Ramos Describes Frightening Situation After His Tense Interview With Socialist Dictator Maduro

Ramos Describes Frightening Situation After His Tense Interview With Socialist Dictator Maduro

Ramos Describes Frightening Situation After His Tense Interview With Socialist Dictator Maduro

On the Monday evening broadcast, Univision news anchor Patricia Janiot said on the air that Ramos and his colleagues were arbitrarily detained because "apparently the governor Nicolás Maduro was bothered by the questions Jorge Ramos asked him". "He and the other members of the team were freed", tweeted Daniel Coronell, adding their equipment was confiscated.

Ramos, one of the most influential Spanish-speaking journalists in the USA, told The Associated Press late Monday that Maduro cut short the interview after 17 minutes when he was shown video on an iPad shot a day earlier of young Venezuelans eating food scraps out of the back of a garbage truck.

Florida Sen. Marco Rubio said a phone call from Ramos to Univision was shut off in the middle of a conversation.

In addition, Ramos said at the end of the interview he showed Maduro a video shot last Sunday of three children in Venezuela behind a trash truck looking for food.

A six-person team of journalists will be deported from Venezuela after upsetting President Nicolas Maduro during an interview at the presidential palace in Caracas, Reuters reports.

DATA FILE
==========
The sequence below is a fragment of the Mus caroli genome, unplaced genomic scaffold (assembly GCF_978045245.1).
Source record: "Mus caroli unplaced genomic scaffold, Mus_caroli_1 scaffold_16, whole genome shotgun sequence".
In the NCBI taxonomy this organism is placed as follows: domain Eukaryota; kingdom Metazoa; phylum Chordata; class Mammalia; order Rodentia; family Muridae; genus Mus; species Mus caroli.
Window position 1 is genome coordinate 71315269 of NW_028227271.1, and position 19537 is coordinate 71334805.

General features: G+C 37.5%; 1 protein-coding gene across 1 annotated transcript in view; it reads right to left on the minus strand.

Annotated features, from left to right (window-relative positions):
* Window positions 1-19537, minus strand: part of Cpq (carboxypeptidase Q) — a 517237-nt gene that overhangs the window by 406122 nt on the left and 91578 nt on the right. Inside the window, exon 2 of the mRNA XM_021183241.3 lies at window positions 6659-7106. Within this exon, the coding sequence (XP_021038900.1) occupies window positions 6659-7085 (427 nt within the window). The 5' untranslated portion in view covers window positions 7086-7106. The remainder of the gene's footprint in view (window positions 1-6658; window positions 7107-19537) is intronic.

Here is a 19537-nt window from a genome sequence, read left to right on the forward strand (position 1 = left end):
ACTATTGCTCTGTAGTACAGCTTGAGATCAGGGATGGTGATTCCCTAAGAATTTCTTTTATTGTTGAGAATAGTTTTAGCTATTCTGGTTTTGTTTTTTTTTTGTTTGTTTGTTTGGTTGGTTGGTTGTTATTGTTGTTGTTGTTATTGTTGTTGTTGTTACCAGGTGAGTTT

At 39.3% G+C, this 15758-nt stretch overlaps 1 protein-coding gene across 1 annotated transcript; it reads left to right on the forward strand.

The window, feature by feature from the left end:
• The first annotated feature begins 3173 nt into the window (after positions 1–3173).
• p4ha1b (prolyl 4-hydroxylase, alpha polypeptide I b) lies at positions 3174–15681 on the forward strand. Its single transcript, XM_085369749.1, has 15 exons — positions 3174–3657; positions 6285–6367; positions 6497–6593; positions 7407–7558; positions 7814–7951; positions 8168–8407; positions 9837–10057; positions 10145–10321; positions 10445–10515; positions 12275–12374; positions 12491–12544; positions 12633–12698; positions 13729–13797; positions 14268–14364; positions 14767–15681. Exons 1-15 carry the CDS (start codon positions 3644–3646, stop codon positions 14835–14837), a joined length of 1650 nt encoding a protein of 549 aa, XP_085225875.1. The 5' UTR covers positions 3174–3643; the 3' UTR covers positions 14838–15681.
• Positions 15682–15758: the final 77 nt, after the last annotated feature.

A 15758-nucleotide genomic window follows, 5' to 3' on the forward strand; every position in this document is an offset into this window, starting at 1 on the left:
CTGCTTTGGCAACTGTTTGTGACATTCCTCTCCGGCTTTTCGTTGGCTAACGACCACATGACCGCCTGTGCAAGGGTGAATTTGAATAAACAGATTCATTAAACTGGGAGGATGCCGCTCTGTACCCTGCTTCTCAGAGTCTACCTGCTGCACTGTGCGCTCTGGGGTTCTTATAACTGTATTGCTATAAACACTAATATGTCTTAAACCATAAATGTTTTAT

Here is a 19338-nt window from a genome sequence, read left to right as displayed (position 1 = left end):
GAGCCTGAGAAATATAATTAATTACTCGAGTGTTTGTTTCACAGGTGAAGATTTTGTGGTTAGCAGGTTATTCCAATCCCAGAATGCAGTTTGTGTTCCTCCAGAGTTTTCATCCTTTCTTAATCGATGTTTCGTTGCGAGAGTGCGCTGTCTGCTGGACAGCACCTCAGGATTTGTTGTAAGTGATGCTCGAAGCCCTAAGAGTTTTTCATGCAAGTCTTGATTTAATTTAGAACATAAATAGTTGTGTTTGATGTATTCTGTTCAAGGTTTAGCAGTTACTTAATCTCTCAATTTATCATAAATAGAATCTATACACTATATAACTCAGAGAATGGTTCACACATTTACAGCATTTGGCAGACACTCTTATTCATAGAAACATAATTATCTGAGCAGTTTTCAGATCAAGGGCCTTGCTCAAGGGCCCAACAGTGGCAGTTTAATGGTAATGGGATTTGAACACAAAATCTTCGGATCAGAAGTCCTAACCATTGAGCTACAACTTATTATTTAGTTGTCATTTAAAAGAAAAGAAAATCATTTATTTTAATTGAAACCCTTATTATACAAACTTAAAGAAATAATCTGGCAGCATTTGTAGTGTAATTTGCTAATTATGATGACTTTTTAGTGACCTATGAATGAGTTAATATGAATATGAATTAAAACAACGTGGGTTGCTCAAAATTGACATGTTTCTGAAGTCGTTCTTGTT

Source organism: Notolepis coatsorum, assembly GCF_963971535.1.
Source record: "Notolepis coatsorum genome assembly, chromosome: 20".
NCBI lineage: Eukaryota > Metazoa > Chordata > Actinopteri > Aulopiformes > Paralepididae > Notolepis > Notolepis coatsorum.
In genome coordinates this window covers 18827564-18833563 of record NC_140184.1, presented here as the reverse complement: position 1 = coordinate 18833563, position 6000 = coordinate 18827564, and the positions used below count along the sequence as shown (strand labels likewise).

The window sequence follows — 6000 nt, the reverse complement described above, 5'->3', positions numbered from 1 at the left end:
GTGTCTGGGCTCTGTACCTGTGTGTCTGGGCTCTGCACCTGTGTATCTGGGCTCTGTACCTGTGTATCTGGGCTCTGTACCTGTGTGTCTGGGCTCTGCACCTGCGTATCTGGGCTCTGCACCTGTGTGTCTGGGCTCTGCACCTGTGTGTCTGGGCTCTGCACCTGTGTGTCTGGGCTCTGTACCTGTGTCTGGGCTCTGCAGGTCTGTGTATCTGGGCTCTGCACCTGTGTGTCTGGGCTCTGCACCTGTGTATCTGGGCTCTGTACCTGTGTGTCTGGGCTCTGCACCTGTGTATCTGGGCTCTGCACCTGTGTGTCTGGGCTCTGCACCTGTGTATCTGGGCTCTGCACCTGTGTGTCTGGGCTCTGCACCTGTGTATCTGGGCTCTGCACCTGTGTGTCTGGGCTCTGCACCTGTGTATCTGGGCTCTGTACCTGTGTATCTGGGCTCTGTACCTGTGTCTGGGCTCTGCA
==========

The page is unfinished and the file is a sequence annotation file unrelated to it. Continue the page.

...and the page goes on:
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Though Univision's USA news president Daniel Coronell tweeted the crew had been released and we're going back to their hotel, no phone contact has been made with the crew.

Both the USA and Mexican governments have shown their concern for Ramos's wellbeing after the news broke out. When they finally did have a chance to chat with Maduro, he apparently "didn't like" their questions.

Venezuela's Government accuses the United States, which is openly pushing for Mr Maduro to step down, of attempting to orchestrate a coup.

"They didn't give us a reason".

Even if the specific details make this incident more unusual, this latest aggression against a foreign correspondent isn't an exception, but just part of a long pattern of harassment that those who try to cover Venezuela (with some minor exceptions) suffer by the communicational hegemony. Kimberly Breier, the Assistant Secretary of State for Western Hemisphere Affairs, tweeted out, "We insist on their immediate release; the world is watching".

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